Thankfully, my continual obsession with gaming helped me recover from my lay-off.
After losing my job as a copyeditor, I applied as a tester at a Japanese localization company, and I was fortunate enough to join a team for a PlayStation 3 game. Later, I moved to the company’s online department, where I worked as a game master, localization editor, and community manager.
Wearing three hats meant I learned to write all sorts of interesting stuff, including but not limited to:
- press releases
- forum announcements
- pre-formatted support tickets
- terms of service
- giveaways and contests
Those random writing projects were the primer that led me to graduate school.
Three years in graduate school
I wanted to study the craft of storytelling.
I visualized myself making the most marvelous visual novels and JRPGs.
Graduate schools wanted short stories as writing samples though, not game dialogue—and short stories felt alien. I could academic essay; I could journal; I could spin disjointed novels in the two-hundred-page range …but two pages? …do I have to?
So I returned to community college, completing a handful of creative writing and religious studies classes at Golden West College and Orange Coast.
When it came time to apply for graduate school, the applications and writing samples were daunting. Just trying to break into a program is a marathon. It didn’t help that my bachelor degree ended with a 2.99 GPA. In graduate school, I’d clock a 4.0 GPA, but try telling that to the admissions committee. Try claiming you can read your perfect future.
As autumn curled into winter’s lap, then waited for spring, I received 15 rejections and 2 acceptances. One of the acceptance letters led me to Fresno State, or Cal State Fresno—the other CSUF, four hours away from Cal State Fullerton—where I completed an MFA in Creative Writing with Emphasis in Fiction.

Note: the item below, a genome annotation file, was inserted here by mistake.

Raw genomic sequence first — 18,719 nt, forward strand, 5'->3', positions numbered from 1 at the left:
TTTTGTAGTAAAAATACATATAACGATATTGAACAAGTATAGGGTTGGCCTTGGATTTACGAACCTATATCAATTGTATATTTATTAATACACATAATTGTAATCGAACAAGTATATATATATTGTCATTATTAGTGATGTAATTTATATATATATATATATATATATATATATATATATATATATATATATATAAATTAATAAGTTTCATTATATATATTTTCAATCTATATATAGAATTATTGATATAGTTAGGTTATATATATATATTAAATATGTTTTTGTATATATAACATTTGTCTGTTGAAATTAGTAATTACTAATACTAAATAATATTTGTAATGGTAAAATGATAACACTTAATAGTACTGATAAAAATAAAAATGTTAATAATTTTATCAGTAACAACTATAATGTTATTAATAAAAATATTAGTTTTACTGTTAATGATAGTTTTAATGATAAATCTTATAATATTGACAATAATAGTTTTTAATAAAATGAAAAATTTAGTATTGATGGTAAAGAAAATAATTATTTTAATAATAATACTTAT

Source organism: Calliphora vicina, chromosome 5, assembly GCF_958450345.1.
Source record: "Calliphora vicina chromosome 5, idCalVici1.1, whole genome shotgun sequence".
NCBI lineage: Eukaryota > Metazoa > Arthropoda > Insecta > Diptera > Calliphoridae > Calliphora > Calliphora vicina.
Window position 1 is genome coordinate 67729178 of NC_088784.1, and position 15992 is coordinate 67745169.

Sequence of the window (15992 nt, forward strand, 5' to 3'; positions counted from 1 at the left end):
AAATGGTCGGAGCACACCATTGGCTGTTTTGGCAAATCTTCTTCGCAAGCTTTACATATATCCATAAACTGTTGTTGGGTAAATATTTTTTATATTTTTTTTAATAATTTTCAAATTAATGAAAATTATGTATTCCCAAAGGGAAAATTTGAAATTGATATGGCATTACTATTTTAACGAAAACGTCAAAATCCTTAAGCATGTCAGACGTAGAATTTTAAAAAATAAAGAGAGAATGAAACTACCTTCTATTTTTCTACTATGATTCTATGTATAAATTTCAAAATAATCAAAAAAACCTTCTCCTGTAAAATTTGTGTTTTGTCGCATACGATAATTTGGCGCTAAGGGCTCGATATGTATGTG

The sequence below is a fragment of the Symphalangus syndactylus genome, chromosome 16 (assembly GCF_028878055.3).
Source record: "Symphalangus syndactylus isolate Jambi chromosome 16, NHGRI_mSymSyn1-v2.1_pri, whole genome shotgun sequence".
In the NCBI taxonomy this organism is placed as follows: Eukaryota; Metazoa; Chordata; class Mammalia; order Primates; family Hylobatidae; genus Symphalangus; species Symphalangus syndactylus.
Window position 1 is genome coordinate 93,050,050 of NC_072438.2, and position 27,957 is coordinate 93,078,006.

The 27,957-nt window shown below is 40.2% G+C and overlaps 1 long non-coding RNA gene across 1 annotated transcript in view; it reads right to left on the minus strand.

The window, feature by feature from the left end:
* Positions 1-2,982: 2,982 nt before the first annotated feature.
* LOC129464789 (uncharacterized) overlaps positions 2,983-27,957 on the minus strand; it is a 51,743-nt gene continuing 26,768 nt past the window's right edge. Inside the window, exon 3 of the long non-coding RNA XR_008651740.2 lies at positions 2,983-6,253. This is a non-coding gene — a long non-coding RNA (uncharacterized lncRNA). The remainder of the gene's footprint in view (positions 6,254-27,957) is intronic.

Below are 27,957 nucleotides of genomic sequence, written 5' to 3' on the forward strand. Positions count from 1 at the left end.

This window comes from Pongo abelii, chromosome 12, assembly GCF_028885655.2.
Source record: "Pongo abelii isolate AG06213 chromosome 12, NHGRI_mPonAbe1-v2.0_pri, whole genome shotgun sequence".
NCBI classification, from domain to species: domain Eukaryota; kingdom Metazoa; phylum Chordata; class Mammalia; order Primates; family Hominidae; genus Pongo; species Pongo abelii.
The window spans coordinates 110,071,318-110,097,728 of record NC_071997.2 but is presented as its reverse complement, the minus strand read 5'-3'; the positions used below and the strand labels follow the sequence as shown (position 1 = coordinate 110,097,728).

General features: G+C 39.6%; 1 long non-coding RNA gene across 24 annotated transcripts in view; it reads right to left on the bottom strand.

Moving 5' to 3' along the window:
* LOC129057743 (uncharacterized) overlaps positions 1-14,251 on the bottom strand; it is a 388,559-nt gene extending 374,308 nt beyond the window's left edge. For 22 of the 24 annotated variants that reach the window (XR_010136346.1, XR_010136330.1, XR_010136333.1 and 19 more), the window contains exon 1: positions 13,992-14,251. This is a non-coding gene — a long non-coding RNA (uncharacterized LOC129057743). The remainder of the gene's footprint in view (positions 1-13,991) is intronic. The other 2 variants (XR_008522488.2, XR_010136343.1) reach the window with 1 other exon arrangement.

I met so many wonderful people. I adored professors and peers. My knowledge of social issues, poetry, and fine art expanded nearly as much as my specialty in storytelling. I learned how to teach. Best of all, I learned I was autistic.
During that time, I also toyed with RPG Maker VX Ace and finished nothing.
My thesis, an unpublished novel, felt like a big enough beast to slay.
There and back again
Now I’m a part-time instructor at Fresno City College. I’ve taught at other community colleges, too: Madera College; Clovis College; and College of the Sequoias. The California community college system opened the first doors to my educated life, so reinvesting into that institution feels like the most rewarding and privileged work I’ve ever done.
Still, I love building worlds in RPG Maker.
I’m currently creating a sci-fantasy JRPG in RPG Maker MV. While I’ve worked on it for about two years, I’ve only really leaned into it for the last six months. Since I’m nearly done with one of the stages, I’m thinking of challenging myself by completing a short game in a week—just to get something out there.
My greatest fear is that “World Next Door” is the only game I’ll ever finish.
A buggy game from sixteen years ago.